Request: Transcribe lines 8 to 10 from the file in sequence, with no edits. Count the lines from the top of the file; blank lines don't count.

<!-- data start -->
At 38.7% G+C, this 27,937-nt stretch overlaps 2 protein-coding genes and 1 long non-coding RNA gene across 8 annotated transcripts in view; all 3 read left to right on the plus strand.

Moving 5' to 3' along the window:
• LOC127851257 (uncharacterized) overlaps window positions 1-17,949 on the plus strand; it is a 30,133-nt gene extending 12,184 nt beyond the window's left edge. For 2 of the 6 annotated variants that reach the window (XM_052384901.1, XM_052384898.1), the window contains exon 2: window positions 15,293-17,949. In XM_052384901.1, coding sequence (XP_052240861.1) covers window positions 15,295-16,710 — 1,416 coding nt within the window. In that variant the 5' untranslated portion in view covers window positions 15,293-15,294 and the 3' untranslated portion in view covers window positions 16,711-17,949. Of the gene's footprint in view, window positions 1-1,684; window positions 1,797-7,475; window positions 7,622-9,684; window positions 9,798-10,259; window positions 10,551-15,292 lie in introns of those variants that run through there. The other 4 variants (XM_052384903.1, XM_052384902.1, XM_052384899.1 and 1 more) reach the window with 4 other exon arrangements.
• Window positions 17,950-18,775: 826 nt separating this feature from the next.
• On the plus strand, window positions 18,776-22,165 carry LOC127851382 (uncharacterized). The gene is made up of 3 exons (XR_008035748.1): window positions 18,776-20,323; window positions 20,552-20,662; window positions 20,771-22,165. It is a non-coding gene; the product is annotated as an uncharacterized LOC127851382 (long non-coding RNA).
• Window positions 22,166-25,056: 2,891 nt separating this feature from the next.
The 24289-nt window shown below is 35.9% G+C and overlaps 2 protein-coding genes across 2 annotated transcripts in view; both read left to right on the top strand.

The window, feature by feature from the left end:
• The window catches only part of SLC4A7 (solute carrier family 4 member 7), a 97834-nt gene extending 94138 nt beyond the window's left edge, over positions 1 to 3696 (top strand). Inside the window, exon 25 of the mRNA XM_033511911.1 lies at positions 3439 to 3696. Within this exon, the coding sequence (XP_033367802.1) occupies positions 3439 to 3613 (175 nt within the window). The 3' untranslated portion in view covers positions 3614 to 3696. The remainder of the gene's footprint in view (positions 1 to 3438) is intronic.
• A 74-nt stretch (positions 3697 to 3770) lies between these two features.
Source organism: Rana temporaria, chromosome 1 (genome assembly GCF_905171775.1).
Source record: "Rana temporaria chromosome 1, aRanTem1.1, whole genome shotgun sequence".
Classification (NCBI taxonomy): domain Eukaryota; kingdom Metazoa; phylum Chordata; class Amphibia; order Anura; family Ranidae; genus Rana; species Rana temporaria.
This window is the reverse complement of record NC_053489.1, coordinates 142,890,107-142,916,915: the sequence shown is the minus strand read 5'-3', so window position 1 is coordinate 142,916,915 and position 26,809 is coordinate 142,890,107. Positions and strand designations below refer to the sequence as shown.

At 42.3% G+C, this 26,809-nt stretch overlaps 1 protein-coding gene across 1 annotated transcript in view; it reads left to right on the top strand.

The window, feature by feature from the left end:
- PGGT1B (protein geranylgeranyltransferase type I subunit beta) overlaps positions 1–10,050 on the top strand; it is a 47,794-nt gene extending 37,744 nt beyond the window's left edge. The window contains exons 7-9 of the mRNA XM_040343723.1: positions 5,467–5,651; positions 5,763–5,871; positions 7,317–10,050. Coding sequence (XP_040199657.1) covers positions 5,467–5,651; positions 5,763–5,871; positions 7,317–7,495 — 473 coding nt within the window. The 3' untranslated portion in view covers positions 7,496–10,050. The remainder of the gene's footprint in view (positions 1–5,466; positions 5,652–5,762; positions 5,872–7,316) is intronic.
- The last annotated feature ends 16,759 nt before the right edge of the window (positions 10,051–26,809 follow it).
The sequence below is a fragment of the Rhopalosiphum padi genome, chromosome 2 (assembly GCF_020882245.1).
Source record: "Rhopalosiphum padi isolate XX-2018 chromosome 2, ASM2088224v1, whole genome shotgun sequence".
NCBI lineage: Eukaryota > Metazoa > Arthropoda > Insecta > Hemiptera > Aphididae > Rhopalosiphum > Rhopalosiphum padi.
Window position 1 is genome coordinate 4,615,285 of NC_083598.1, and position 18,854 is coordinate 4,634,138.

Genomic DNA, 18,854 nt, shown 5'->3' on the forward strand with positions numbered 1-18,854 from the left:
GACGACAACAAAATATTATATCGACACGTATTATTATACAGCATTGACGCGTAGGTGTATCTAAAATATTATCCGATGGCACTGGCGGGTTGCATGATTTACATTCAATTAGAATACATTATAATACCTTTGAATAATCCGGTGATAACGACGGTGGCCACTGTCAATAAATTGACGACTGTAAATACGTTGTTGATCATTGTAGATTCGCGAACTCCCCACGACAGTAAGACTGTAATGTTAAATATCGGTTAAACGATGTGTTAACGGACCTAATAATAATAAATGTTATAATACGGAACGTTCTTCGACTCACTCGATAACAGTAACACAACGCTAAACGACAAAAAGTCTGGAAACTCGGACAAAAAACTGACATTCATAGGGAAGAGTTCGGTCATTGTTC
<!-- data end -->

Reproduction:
The window, feature by feature from the left end:
• The window catches only part of SLC4A7 (solute carrier family 4 member 7), a 97834-nt gene extending 94138 nt beyond the window's left edge, over positions 1 to 3696 (top strand). Inside the window, exon 25 of the mRNA XM_033511911.1 lies at positions 3439 to 3696. Within this exon, the coding sequence (XP_033367802.1) occupies positions 3439 to 3613 (175 nt within the window). The 3' untranslated portion in view covers positions 3614 to 3696. The remainder of the gene's footprint in view (positions 1 to 3438) is intronic.
• A 74-nt stretch (positions 3697 to 3770) lies between these two features.